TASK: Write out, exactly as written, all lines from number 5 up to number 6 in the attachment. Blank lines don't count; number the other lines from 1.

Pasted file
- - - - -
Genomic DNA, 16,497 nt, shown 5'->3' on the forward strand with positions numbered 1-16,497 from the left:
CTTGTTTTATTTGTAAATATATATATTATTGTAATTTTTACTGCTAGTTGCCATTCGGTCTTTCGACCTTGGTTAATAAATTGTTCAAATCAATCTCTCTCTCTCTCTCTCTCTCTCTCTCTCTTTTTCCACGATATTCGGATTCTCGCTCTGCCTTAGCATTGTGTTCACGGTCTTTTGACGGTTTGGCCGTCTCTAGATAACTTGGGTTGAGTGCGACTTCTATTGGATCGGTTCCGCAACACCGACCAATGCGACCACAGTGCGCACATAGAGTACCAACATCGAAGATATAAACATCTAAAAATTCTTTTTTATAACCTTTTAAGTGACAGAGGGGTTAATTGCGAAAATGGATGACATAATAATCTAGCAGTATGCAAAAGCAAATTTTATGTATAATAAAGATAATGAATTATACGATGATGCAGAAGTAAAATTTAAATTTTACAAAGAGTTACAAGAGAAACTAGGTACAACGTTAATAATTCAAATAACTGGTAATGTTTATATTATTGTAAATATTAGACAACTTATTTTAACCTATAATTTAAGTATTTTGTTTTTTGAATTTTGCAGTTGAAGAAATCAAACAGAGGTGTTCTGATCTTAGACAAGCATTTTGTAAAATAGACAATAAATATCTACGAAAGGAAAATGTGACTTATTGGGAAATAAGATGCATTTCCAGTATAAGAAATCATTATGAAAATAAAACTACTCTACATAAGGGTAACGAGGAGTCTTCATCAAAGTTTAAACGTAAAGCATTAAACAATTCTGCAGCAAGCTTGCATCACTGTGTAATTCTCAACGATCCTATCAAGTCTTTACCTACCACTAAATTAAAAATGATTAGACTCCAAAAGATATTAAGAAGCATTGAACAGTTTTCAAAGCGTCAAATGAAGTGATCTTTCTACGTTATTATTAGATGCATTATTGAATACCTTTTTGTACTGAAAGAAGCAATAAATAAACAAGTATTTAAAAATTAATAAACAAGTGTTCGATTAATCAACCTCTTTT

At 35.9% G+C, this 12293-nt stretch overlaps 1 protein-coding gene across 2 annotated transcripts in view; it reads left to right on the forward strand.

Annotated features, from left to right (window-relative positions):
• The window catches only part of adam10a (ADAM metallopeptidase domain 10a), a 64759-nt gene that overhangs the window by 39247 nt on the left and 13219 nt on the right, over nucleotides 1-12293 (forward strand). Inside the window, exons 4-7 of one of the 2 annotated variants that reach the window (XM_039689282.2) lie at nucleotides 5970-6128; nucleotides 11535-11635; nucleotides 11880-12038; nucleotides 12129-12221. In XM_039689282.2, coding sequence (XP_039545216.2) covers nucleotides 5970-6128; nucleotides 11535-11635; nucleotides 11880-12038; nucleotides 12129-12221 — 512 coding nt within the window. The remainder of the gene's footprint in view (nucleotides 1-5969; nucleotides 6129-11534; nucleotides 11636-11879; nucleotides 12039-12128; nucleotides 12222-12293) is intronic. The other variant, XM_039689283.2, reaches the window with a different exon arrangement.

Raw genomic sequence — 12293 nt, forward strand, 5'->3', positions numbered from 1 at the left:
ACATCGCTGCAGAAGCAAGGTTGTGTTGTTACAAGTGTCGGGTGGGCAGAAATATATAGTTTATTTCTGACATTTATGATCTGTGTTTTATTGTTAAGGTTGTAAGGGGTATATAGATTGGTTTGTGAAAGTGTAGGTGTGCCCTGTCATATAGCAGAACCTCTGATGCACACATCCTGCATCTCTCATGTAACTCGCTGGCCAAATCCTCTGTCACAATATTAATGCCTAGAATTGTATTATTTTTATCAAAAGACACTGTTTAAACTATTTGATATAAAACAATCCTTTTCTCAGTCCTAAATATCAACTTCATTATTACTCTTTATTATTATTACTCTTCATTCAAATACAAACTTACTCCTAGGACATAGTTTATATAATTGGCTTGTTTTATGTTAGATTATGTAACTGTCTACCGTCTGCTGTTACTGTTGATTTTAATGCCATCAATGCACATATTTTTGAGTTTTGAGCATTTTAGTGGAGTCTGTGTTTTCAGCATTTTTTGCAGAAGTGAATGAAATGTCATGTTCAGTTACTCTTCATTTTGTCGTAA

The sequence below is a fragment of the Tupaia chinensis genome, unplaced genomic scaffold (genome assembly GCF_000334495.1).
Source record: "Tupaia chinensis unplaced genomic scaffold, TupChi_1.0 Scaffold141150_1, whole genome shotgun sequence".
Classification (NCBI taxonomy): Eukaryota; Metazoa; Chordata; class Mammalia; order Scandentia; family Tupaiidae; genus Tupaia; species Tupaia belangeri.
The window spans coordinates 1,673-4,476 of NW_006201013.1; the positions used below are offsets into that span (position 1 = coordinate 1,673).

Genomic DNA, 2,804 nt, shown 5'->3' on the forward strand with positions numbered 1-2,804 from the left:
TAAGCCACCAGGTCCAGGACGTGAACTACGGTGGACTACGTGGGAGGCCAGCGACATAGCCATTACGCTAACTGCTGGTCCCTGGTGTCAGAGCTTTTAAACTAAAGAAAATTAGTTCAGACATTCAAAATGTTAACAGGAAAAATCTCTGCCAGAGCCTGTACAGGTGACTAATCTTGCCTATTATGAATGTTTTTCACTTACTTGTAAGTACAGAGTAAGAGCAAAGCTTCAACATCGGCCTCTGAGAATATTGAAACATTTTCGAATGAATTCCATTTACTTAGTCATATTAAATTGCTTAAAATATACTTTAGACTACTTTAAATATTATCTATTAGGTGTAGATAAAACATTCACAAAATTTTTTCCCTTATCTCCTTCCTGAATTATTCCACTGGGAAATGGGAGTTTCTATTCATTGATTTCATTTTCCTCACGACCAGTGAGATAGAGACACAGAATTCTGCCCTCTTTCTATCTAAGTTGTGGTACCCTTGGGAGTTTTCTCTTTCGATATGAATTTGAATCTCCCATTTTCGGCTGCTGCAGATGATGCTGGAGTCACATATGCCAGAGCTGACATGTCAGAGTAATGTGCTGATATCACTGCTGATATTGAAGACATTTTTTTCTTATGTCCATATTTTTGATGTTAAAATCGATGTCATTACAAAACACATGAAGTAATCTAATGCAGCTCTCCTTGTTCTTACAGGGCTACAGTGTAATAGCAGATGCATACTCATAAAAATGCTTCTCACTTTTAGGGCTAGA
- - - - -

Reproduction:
• The window catches only part of adam10a (ADAM metallopeptidase domain 10a), a 64759-nt gene that overhangs the window by 39247 nt on the left and 13219 nt on the right, over nucleotides 1-12293 (forward strand). Inside the window, exons 4-7 of one of the 2 annotated variants that reach the window (XM_039689282.2) lie at nucleotides 5970-6128; nucleotides 11535-11635; nucleotides 11880-12038; nucleotides 12129-12221. In XM_039689282.2, coding sequence (XP_039545216.2) covers nucleotides 5970-6128; nucleotides 11535-11635; nucleotides 11880-12038; nucleotides 12129-12221 — 512 coding nt within the window. The remainder of the gene's footprint in view (nucleotides 1-5969; nucleotides 6129-11534; nucleotides 11636-11879; nucleotides 12039-12128; nucleotides 12222-12293) is intronic. The other variant, XM_039689283.2, reaches the window with a different exon arrangement.

Raw genomic sequence — 12293 nt, forward strand, 5'->3', positions numbered from 1 at the left: